Whoops! That’s not what I wanted to do there!
How many times have you said this to yourself when working in Photoshop? I can attest that this was a common refrain in my head when I first started working in Photoshop as a photographer.
Hey there! I’m Cara, and I’m going to show you a simple tip that will save you a lot of frustration when working in Photoshop. Read on to learn how to undo in Photoshop in various ways and when to use each method.
Note that the screenshots below are taken from the Windows version of Adobe Photoshop 2021, if you’re using the Mac version, the navigations may look slightly different.
Table of Contents
The Famous Control (or Command) + Z
If you’ve ever used a computer, you are probably already familiar with the hotkeys Control + Z or Command + Z. This allows you to undo the last action taken in word processing programs and many other types of software.
It works the same in Photoshop. Just hit this hotkey combination to undo the last action you took.
If for some reason you like doing things the long way, you can also access the command by clicking Edit in the menu bar. The first option in the dropdown menu is Undo (action), and (action) will be whatever the last action was that you took.
In this case, I used the brush tool, so it shows Undo Brush Tool.
If you liked what you did, you can Redo the action by hitting Shift + Control + Z (Shift + Command + Z). If you want to go back and forth (undoing and redoing the last action) you can use Alt + Control + Z (Option + Command + Z). This is helpful when I can’t make up my mind (which happens a lot, lol).
But this method of undoing has its limitations — the main one being you can only go back one step at a time. So here are some other methods for how to undo in Photoshop.
Revert to the Last Saved Version
What if I want to jump back several steps? And have the option to jump back to the current state? One way to do this is to revert to the last saved version.
Of course, I had to have had the foresight to make a saved version before I started making the changes I want to undo. Or I might want to revert to the original image that I opened, which is perfect for this command.
I can do this by going to File in the menu bar and selecting Revert. Alternatively, I can hit F12 on the keyboard.
The cool thing about this is that Revert is an undoable action. You can immediately recuperate all the changes you made before reverting by simply hitting Control + Z (Command + Z) to undo the Revert command.
The History Panel
What if I don’t want to revert to the last saved version, but I do want to jump back multiple steps? I can sit there hitting Control + Z (Command + Z) until the cows come home or I can make it easy on myself and use the History Panel.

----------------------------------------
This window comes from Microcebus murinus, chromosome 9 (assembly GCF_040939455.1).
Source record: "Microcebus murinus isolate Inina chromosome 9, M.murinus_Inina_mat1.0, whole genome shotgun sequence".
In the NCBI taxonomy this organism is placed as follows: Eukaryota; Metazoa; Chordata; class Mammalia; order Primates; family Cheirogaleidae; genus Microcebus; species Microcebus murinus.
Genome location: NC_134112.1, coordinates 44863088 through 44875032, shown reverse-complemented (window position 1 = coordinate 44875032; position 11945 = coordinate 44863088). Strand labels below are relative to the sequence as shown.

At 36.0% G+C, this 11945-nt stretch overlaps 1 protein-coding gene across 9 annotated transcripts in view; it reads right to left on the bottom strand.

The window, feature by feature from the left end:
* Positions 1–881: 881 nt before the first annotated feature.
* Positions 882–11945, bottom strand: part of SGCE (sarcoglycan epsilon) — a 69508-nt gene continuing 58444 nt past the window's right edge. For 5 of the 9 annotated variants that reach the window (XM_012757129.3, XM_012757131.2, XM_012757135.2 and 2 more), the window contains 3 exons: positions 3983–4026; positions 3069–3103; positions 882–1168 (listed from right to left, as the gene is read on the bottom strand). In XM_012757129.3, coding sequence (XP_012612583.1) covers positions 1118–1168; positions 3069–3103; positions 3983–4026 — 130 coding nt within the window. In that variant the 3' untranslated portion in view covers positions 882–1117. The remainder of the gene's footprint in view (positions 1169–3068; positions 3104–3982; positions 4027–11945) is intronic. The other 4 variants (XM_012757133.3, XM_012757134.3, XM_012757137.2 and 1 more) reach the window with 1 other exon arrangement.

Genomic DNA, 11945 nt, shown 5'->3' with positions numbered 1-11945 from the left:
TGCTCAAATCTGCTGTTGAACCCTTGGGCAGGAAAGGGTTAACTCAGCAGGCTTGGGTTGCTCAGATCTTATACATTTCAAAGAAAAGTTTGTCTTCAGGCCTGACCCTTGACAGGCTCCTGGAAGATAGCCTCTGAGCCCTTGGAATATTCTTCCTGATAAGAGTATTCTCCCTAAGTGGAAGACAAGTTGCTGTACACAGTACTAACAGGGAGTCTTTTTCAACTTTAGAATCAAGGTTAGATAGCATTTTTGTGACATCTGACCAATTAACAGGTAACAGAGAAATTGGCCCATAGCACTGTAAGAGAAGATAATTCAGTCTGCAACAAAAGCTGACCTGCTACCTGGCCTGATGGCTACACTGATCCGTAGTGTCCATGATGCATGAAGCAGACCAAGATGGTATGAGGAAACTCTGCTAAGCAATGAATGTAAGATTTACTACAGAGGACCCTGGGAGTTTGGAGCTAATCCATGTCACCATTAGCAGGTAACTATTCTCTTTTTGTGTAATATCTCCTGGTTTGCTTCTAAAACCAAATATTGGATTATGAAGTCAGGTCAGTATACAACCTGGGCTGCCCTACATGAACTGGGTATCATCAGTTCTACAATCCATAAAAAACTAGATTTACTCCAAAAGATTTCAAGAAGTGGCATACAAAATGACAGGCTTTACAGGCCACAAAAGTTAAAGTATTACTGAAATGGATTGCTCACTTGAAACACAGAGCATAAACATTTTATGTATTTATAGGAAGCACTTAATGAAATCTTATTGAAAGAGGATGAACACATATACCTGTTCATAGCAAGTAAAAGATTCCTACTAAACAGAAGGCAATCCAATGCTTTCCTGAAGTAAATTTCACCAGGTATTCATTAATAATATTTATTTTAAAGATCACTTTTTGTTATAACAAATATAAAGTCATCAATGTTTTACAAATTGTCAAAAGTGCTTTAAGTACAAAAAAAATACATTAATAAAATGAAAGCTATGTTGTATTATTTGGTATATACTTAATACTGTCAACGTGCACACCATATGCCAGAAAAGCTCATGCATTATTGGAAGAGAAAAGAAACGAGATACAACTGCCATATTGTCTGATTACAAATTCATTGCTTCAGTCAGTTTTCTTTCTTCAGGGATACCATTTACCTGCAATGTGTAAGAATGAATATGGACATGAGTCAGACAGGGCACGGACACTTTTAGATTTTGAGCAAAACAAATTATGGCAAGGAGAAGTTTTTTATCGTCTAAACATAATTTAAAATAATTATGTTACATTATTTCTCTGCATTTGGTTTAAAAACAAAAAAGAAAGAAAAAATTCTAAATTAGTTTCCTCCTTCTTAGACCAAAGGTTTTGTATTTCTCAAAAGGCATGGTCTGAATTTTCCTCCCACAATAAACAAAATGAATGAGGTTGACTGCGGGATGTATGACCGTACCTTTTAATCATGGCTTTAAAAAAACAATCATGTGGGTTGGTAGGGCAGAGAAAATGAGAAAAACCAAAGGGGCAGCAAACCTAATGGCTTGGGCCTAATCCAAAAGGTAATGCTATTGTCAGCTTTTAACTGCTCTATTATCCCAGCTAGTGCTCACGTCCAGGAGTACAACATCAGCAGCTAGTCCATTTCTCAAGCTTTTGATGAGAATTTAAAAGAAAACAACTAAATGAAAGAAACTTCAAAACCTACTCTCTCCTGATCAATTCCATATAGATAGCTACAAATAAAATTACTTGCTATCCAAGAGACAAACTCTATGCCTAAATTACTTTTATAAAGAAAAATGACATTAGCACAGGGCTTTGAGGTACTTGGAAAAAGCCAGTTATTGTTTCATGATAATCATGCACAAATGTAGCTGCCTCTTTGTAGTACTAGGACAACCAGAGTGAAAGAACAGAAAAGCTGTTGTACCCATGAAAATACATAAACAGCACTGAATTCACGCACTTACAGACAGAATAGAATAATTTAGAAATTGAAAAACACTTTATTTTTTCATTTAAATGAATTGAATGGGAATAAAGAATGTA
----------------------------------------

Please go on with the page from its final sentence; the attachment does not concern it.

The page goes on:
In the Essentials (default) Photoshop workspace, the history panel icon appears at the top of the toolbar to the right of your image. It looks like three boxes stacked on top of one another with a curved arrow.
If you don’t see this toolbar, you can find the history panel by clicking on Window in the menu bar. Then go down and select History and the panel will appear.
The panel will display a list of your actions with the newest ones at the bottom. You can scroll through this list or grab the bottom of the window and tug it down to make it longer.
Click on any of the actions and the image will jump back to that state. Click on the bottom action to reapply the removed actions.
Keep in mind that if you jump back to a previous state and do another action, it will automatically delete all the actions you jumped over. Hitting Control + Z doesn’t work to get them back so be careful with this.
Take a Snapshot
If you want to jump back a few states and make changes without losing those states, use the snapshot feature.
Click the little document icon with the plus sign at the bottom of the History Panel. This will create a duplicate state. Now you can make new edits, then jump back and forth to compare.
This is useful when you want to easily compare two different edits to an image.
Also, keep in mind that the History Panel can only hold a set number of states, 50 by default. Though that sounds like a lot, you can rack up 50 states pretty quickly. Everything you do counts as a new state.
If your system is powerful enough, you can change the number of states to give you more room to work with.
Go to Edit in the menu bar, hover over Preferences at the bottom of the menu, then choose Performance.
The History States box in the Performance menu will show how many states are currently available. Click the arrow to the right and a slider bar will appear allowing you to choose your own number, up to 1000.
Keep in mind that working with more states requires more memory. If Photoshop starts to lag after you increase the number of states, try dropping it back down.
If you can keep track of 1000 states, my respects! I think I would get confused and frustrated.
Taking a Step Back in Photoshop
One of the blessings of digital art is the ability to undo. Artists working with a physical medium have limited ability to undo their actions. Most of the time they just have to work with their mistakes.
I hope this overview helps you in your journey as a digital artist! Check out more of our great tutorials like how to use the stamp tool to learn even more about Photoshop!About Cara Koch